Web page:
Kenjamin Franklin was 13 and 30 miles away when the original three-day Woodstock Arts Festival took place on Max Yasguar’s farm in upstate Bethel nearly 50 years ago.
“It was right down the road off Route 17B,” said Franklin, a Lawrence native, explaining where Camp Keeyumah was located in Orson, Pa. “It was so frustrating that the concerts were right in my own backyard and I couldn’t get there.”
The popular sleep away camp was a summer staple for many Five Towners. It was owned by Atlantic Beach residents Arnie and Shirley Allison. Franklin said actress Peggy Lipton and sports pundit Tony Kornheiser also attended the camp. Lipton died this year. The Allisons were Kornheiser’s aunt and uncle.
Franklin, in the music business since the 1970s, helped place the Brooklyn-based American Nomads on the bill through his Radioactive Talent Inc. agency for a 90-minute set on the outdoor stage opening day of the Bethel Woods 50th anniversary concert on Friday, Aug. 16 at 5 p.m. The seven-member band, along with lyricist Richard Humann, a group founder, plays a blend of roots rock inspired by country, rhythm & blues and American folk music.
“For me its everything,” said Humann, whose younger brother Joseph plays harmonica and percussion. “My mother, was a Mother for Peace, and our household was politically charged. I listened to the Beatles, now we’re playing with Ringo. Then when the Woodstock album came out, I played that over and over again.” Humann said that his father, Richard, was then a Republican, his mother a staunch Democrat.
He also remembers his mom putting him and his sister, Laurie, in front of the television to watch the Beatles on the “Ed Sullivan Show.”
American Nomads has keyboardist Walter Kenul on lead vocals, guitarist Dante DeLemos on lead vocals, Susan Darmiento on lead and background vocals, guitarist George LaGrange on background vocals, drummer Joe Conoscenti, bassist Jay Rivera on vocals, and Gerald Menke on pedal steel. Kenul and DeLemos were also founding members of the band that Humann said was formed six years ago, but has existed in various iterations for more than two decades. LaGrange is a nephew of the Humanns.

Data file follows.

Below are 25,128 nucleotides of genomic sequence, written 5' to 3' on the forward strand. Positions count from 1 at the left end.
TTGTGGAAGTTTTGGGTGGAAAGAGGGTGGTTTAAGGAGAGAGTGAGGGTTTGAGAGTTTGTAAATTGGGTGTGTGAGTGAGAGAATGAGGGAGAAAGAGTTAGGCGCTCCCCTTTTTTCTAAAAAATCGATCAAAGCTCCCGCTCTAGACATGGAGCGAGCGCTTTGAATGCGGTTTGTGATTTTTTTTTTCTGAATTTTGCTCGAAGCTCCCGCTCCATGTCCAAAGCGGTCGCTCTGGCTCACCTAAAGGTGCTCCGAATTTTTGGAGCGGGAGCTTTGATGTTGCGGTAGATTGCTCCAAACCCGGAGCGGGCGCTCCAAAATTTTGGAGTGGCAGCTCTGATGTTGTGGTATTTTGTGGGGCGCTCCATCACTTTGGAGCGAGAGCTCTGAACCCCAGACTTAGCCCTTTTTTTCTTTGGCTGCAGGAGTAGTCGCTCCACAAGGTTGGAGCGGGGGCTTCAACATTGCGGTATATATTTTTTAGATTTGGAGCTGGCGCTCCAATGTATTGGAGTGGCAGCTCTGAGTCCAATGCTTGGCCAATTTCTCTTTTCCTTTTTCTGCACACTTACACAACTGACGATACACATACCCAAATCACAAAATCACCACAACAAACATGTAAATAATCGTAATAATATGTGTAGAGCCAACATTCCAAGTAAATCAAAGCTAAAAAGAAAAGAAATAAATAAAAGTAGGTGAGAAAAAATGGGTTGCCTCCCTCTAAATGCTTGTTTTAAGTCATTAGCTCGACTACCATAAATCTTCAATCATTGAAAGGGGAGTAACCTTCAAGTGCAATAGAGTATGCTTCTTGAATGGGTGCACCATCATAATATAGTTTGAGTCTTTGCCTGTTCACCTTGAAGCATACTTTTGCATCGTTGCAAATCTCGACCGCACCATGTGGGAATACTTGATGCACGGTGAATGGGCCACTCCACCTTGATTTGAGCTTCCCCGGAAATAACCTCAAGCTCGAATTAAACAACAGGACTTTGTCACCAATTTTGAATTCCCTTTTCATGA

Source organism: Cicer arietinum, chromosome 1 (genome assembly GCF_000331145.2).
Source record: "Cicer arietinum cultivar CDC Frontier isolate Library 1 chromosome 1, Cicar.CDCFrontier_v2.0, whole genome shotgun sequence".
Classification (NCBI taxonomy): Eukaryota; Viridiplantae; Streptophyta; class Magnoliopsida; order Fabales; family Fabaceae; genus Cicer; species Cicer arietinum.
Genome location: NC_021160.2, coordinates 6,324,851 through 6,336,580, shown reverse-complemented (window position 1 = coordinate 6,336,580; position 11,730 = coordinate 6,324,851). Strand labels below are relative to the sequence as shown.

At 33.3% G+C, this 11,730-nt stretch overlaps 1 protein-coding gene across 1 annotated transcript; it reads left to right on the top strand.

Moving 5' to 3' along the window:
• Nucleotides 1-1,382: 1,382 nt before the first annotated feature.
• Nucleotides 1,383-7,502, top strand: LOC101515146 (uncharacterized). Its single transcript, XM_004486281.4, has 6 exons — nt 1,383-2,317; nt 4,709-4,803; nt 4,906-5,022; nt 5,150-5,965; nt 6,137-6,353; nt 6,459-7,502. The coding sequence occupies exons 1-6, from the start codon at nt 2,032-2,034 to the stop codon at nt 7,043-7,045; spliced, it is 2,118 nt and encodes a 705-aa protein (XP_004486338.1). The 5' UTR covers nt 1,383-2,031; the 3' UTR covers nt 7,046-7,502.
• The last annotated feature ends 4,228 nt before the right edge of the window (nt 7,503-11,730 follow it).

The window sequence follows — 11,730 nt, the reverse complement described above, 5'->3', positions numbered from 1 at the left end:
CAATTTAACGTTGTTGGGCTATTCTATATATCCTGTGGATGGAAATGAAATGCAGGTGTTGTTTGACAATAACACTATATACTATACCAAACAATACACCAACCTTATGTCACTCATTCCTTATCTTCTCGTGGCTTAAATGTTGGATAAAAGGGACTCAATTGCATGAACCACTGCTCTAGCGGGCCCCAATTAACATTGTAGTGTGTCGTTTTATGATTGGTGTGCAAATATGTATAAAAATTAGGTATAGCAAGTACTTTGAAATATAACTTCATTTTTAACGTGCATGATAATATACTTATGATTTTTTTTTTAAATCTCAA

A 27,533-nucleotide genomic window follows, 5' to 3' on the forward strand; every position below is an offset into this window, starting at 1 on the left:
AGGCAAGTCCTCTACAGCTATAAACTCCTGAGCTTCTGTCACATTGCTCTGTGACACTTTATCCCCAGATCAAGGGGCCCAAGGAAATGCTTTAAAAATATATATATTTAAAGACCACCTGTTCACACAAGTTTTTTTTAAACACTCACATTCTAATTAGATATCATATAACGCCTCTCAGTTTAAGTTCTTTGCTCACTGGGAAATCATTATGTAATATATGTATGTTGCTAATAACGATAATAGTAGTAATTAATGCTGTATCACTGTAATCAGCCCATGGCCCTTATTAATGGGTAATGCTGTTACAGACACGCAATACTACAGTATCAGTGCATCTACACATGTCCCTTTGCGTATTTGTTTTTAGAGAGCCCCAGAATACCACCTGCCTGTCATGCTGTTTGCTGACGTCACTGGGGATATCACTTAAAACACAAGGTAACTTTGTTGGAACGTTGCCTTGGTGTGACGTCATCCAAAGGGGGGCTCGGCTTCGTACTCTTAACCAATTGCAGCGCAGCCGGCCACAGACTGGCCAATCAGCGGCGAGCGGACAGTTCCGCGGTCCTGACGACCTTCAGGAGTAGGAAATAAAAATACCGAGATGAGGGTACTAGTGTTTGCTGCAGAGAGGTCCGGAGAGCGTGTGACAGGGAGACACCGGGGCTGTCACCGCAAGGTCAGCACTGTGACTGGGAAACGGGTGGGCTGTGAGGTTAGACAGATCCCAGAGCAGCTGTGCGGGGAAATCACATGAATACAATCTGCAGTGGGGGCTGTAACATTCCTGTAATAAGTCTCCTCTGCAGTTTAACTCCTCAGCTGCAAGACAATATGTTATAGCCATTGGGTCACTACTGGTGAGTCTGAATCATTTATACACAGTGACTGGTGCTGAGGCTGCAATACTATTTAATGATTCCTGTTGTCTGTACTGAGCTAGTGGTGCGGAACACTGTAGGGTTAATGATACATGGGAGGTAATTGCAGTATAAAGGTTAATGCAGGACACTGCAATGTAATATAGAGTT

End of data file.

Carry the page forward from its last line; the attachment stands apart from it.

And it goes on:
Humann, 8 in 1969, said that now playing a Woodstock anniversary show has brought his life full circle from when his mom, Stella, “dragged my sister, Laurie, and me to a Pete Seeger protest concert,” that also featured Don McLean. Humann was only 4. “It’s most surreal for me personally, it’s important for the band as well as the concert is iconic and not just for the music, but what it represented.”
Growing up in Stony Point in Rockland County, Humann recalled traveling on a family vacation that summer to the Catskills and the New York State Thruway was shutdown because of Woodstock. It is a classic line heard on the three-record set that documents the ultimate 1960s happening. “The New York State Thruway is closed man,” said musician Arlo Guthrie, the son of folk legend Woody Guthrie.
Franklin recalled listening to WNEW-FM two years after Woodstock and taping the live broadcast of the Allman Brothers’ legendary Fillmore East show on reel to reel. “I stayed up all night heard the Allman Brothers stage intro by Bill Graham that brought the Allman Brothers magical defining moment home and I knew music was going to be in my blood forever.”
Go to https://www.bethelwoodscenter.org/events/concerts for tickets.